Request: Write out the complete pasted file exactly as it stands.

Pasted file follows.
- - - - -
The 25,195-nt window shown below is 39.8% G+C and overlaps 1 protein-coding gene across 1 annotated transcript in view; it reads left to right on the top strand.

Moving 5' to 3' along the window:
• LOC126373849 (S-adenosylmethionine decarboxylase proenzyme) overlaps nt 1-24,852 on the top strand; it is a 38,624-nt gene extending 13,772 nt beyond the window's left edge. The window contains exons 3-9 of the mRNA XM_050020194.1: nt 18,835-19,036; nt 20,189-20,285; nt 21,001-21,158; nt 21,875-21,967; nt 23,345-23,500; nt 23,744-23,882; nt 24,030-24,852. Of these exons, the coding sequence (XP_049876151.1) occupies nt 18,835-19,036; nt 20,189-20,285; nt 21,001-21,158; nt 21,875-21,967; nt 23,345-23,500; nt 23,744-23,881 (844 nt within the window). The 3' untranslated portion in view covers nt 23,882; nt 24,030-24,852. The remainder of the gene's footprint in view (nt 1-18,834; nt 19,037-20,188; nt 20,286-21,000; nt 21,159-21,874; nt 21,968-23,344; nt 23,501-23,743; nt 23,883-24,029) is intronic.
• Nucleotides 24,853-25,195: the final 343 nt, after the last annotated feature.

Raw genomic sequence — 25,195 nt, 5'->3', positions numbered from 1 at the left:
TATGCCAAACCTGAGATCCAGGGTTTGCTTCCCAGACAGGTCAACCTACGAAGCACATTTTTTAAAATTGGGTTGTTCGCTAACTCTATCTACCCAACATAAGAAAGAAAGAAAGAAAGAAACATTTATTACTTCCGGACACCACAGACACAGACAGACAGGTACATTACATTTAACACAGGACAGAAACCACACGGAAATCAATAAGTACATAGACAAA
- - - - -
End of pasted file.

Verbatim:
The 25,195-nt window shown below is 39.8% G+C and overlaps 1 protein-coding gene across 1 annotated transcript in view; it reads left to right on the top strand.

Moving 5' to 3' along the window:
• LOC126373849 (S-adenosylmethionine decarboxylase proenzyme) overlaps nt 1-24,852 on the top strand; it is a 38,624-nt gene extending 13,772 nt beyond the window's left edge. The window contains exons 3-9 of the mRNA XM_050020194.1: nt 18,835-19,036; nt 20,189-20,285; nt 21,001-21,158; nt 21,875-21,967; nt 23,345-23,500; nt 23,744-23,882; nt 24,030-24,852. Of these exons, the coding sequence (XP_049876151.1) occupies nt 18,835-19,036; nt 20,189-20,285; nt 21,001-21,158; nt 21,875-21,967; nt 23,345-23,500; nt 23,744-23,881 (844 nt within the window). The 3' untranslated portion in view covers nt 23,882; nt 24,030-24,852. The remainder of the gene's footprint in view (nt 1-18,834; nt 19,037-20,188; nt 20,286-21,000; nt 21,159-21,874; nt 21,968-23,344; nt 23,501-23,743; nt 23,883-24,029) is intronic.
• Nucleotides 24,853-25,195: the final 343 nt, after the last annotated feature.

Raw genomic sequence — 25,195 nt, 5'->3', positions numbered from 1 at the left:
TATGCCAAACCTGAGATCCAGGGTTTGCTTCCCAGACAGGTCAACCTACGAAGCACATTTTTTAAAATTGGGTTGTTCGCTAACTCTATCTACCCAACATAAGAAAGAAAGAAAGAAAGAAACATTTATTACTTCCGGACACCACAGACACAGACAGACAGGTACATTACATTTAACACAGGACAGAAACCACACGGAAATCAATAAGTACATAGACAAA